NMR Spectroscopy & Protein Structure Determination

Instructor: Laura Foist

Laura has a Masters of Science in Food Science and Human Nutrition and has taught college Science.

Nuclear magnetic radiation (NMR) spectroscopy is a great method for determining the structures of compounds. It is particularly useful in determining the 3D structure of proteins.

Uses of NMR Spectroscopy

How do we know the 3D structure of the proteins that make up your hair and heart, or the eggs that you eat? The structure we see when we look at an image of the 3D structure of a protein has been determined using several methods. One of these methods uses nuclear magnetic resonance (NMR) spectroscopy.

NMR spectroscopy uses the energy levels from atoms that have been made magnetic, and measures these levels to determine the atoms that are linked together and close to each other. An NMR spectra, with peaks indicating interactions between atoms, is produced from this data. Using an NMR spectra, or the output from the NMR, the protein structure can be determined.

NMR spectroscopy is limited in that it can only determine the structure of small proteins, up to about 50 kDa. Since the average molecular weight of an amino acid is 110 daltons, this means that NMR works for proteins of up to about 450 amino acids. This means that NMR spectroscopy is useful for proteins like the insulin protein (around 51 amino acids), but the hemoglobin protein will be a little too large (around 600 amino acids).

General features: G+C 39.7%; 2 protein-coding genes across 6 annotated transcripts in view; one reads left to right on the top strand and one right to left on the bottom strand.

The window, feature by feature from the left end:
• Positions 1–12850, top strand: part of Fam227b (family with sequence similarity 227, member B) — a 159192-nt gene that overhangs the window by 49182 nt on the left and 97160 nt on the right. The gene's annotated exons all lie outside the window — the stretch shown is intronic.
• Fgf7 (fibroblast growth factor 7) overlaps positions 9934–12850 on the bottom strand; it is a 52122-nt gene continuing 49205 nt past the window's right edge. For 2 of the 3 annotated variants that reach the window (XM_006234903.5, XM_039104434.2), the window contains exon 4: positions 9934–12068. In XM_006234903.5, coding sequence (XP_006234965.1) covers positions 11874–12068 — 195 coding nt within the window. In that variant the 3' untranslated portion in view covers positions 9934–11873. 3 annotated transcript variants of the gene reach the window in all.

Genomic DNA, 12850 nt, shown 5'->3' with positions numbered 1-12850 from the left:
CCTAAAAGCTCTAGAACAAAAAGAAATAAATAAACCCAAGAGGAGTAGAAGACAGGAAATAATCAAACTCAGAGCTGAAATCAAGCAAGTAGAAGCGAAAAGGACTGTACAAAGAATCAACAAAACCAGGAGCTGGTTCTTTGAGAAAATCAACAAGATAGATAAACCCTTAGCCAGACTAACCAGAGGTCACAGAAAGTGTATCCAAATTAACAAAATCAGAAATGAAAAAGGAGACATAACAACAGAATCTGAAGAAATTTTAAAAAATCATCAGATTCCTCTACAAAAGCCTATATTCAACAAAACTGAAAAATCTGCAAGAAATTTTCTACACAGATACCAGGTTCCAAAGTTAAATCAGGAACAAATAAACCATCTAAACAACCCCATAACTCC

How NMR Spectroscopy Works

In H-NMR, each hydrogen is magnetized by making them the H1 isotope. In C-NMR, each carbon is magnetized by making them the C13 isotope. The magnets in the NMR machine can then feel the vibrations on these isotopes. Based on what the hydrogen or carbon is attached to, it will vibrate at different frequencies.

These frequencies can be measured, and a spectra with the results is printed out.

NMR Spectra

Once the frequencies have been measured, we are given an output that looks like this:

NMR spectra

The top spectra shows the NMR for C13 and the bottom spectra shows the NMR for H1. The horizontal axis shows how much of a shift was seen, while the vertical axis shows the intensity. A short vertical line shows that there isn't much in that intensity range, while a tall one shows a high intensity (or a large amount).

Specific functional groups have been determined for each spectra line. Important functional groups for proteins include amides, which show up in the range of 5.5-8.5 on the H-NMR spectra. On the C-NMR chart, in general, carbon-carbon single bonds are found in the 0-50 ppm range, carbon-oxygen single bonds are found in the 50-100 ppm range, carbon-carbon double bonds are in the 100-150 range, carbon-oxygen double bonds are in the 150-200 range, and carbon-nitrogen bonds are in the 30-65 range.

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